Application of aircraft's flight testing techniques to the aerodynamic characterization of power kites

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This thesis has developed an experimental methodology for the flight testing and data analysis of power kites applied to Airborne Wind Energy Systems (AWES). In particular, the Estimation Before Modeling technique, a well-known method in the aerospace industry for the aerodynamic characterization of an aircraft using real flight data, has been adapted for tethered aircraft. The developed methodology has two main building blocks: (i) an experimental setup to record experimental data during the flight testing, and (ii) a Flight Path Reconstruction algorithm to estimate the state of the system from the experimental data. From them, the aerodynamic characteristics of two types of kites were investigated. The proposed experimental setup was designed to be low cost, portable and easily adaptable to both, rigid and semi-rigid kites. It is composed of an instrumented kite representative of the ones used in AWES, an instrumented control bar, a ground computer and a wind station. Whenever it was possible, commercial off the shelf components have been used, including low cost openhardware sensors based on the PixHawk platform. However, after the first flight tests were conducted and the obtained results were discussed, high precision sensors were also included. The Flight Path Reconstruction (FPR) algorithm for tethered aircraft is based on an Extended Kalman Filter (EKF). In addition to the standard set of estimated state variables (ie. Euler angles, position or ground speed), the algorithm also provides the aerodynamic torque and forces upon the kite as well as the tether tensions and wind velocity vector. The EBM technique, and the FPR algorithm have been used to identify the aerodynamic characteristics of both, four-line Leading Edge Inflatable (LEI) kites and two-line Rigid Frame Delta (RFD) kites. Quantitative and qualitative results have been obtained. Albeit both types of kites exhibited very high AoA during the flight, some significant differences were found. In particular, the estimated lift coefficient of the LEI kite showed a behavior identified with a post-stall condition, while the RFD showed a pre-stall behavior with a lower AoA and a positive relation between the lift coefficient and the kite AoA. The presented experimental methodology can be of great interest for AWE industry as it helps to improve modeling of tethered aircraft, leading to more accurate performance figures which may increase investors interest in the technology. Moreover, flight testing methodologies and experimental data analysis are of great interest for benchmarking AWES performances, contributing to de-risk their development process and providing better tools for AWE "best concept" identification. Finally, as a sub-product of the presented methodology, the FPR algorithm can be used as a validated state estimator of the tethered aircraft, which is a key element of a closed loop flight control system.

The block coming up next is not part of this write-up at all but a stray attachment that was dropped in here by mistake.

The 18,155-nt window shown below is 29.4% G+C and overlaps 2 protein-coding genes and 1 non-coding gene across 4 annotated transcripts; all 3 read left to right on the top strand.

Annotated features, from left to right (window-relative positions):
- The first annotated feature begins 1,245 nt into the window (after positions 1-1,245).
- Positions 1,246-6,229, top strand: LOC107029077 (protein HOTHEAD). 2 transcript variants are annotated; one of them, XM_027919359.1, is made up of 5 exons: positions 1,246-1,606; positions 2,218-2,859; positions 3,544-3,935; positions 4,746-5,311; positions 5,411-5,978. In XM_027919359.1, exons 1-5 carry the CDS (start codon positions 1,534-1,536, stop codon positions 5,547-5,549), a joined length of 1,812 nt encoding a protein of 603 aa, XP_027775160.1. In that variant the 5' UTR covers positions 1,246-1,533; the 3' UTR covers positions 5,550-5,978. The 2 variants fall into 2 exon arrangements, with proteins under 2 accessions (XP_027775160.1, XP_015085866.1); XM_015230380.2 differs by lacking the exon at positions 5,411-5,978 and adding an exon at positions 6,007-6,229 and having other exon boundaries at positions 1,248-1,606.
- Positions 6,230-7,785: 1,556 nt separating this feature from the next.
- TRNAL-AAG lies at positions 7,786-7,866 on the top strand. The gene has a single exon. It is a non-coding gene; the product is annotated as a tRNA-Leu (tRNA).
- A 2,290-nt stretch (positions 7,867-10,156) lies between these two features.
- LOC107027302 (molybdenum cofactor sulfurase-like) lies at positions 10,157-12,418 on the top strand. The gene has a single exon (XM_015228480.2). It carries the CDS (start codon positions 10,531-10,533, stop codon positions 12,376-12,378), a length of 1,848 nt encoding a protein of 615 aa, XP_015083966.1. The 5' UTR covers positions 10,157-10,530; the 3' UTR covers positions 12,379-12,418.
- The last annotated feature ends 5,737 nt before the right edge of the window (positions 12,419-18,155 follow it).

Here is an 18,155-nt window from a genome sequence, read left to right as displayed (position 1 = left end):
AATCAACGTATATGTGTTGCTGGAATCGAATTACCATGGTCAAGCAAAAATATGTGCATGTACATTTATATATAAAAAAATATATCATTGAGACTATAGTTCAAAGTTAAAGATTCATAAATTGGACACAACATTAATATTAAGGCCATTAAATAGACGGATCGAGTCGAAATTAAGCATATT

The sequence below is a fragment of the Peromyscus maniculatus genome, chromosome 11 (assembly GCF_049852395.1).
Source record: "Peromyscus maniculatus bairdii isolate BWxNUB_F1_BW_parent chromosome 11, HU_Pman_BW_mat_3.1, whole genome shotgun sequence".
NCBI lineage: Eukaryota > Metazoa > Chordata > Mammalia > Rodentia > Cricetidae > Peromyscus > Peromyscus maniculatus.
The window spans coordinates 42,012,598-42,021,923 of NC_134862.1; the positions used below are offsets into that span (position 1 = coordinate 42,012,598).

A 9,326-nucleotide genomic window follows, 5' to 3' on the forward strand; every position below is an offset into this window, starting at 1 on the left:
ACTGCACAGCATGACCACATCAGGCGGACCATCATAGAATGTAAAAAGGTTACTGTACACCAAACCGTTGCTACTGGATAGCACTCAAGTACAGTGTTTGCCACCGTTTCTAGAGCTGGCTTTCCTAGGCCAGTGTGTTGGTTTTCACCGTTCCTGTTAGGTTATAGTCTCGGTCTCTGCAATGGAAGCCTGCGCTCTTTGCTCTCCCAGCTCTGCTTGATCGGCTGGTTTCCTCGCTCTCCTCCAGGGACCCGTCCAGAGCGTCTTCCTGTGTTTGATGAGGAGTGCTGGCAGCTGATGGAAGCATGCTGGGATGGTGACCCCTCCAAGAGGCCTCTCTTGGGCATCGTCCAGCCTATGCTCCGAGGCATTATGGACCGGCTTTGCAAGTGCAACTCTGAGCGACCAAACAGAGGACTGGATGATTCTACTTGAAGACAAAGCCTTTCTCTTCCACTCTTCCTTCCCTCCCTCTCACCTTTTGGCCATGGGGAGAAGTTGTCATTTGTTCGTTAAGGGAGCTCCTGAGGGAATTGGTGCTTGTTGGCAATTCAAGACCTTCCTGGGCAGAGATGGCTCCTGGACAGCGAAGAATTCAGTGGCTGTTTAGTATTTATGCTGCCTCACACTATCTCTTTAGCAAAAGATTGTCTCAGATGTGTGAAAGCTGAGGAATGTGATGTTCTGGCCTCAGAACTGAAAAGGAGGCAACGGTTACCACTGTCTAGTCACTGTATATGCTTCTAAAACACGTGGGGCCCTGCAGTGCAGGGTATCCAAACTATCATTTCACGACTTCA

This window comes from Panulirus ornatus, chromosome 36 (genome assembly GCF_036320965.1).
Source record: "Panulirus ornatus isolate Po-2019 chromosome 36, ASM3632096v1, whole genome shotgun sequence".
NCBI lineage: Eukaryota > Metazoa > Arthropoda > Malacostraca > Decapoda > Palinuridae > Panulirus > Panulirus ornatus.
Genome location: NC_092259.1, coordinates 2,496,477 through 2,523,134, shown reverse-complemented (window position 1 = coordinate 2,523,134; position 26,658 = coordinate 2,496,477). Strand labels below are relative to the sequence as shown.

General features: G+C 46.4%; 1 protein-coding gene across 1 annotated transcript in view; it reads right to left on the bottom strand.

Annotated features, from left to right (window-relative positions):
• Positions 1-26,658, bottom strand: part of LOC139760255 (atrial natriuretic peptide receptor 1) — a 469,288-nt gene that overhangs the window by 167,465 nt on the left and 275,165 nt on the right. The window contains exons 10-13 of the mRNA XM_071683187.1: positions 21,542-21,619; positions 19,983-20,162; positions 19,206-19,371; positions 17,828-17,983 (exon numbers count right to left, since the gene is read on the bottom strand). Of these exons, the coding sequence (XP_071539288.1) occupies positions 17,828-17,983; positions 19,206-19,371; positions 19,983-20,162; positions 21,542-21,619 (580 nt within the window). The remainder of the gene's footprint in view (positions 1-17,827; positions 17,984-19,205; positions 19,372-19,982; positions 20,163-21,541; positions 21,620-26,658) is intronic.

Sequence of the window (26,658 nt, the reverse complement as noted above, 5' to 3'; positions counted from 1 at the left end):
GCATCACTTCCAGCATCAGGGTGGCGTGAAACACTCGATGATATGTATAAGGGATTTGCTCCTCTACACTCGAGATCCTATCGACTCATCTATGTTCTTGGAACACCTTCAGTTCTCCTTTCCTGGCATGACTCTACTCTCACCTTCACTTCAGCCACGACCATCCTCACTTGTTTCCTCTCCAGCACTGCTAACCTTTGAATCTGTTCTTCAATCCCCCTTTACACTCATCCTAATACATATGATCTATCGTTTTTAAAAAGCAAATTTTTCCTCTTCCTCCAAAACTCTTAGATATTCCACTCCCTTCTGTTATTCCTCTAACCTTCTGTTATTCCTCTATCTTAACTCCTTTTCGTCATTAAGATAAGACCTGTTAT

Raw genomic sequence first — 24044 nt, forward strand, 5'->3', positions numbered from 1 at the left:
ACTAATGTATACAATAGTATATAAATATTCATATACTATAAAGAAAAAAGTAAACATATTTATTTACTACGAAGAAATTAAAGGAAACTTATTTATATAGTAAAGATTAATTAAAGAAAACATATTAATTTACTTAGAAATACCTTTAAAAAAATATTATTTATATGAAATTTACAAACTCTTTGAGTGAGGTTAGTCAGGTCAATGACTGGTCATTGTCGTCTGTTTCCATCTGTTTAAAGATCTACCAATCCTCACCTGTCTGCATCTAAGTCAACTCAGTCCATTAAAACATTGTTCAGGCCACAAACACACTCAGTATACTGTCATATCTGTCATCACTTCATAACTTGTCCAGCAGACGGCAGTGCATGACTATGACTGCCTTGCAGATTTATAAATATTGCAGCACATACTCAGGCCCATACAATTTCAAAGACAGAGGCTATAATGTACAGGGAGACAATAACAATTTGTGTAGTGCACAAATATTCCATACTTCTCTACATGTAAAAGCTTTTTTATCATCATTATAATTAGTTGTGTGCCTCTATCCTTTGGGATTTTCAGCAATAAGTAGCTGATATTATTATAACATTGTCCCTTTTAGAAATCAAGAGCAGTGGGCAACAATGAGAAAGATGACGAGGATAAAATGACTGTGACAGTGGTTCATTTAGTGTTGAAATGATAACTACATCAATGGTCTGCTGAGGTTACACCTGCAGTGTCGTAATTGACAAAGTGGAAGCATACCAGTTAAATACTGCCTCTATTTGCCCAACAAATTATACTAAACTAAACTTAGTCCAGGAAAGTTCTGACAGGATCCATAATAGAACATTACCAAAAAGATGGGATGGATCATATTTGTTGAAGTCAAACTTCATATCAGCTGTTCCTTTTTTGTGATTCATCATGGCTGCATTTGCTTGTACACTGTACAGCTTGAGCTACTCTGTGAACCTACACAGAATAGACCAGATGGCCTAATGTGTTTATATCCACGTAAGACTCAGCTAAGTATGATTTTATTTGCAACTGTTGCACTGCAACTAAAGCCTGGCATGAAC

Airborne wind energy, Kite, Aerodynamic, Flight dynamics, EBM, Estimation Before Modeling
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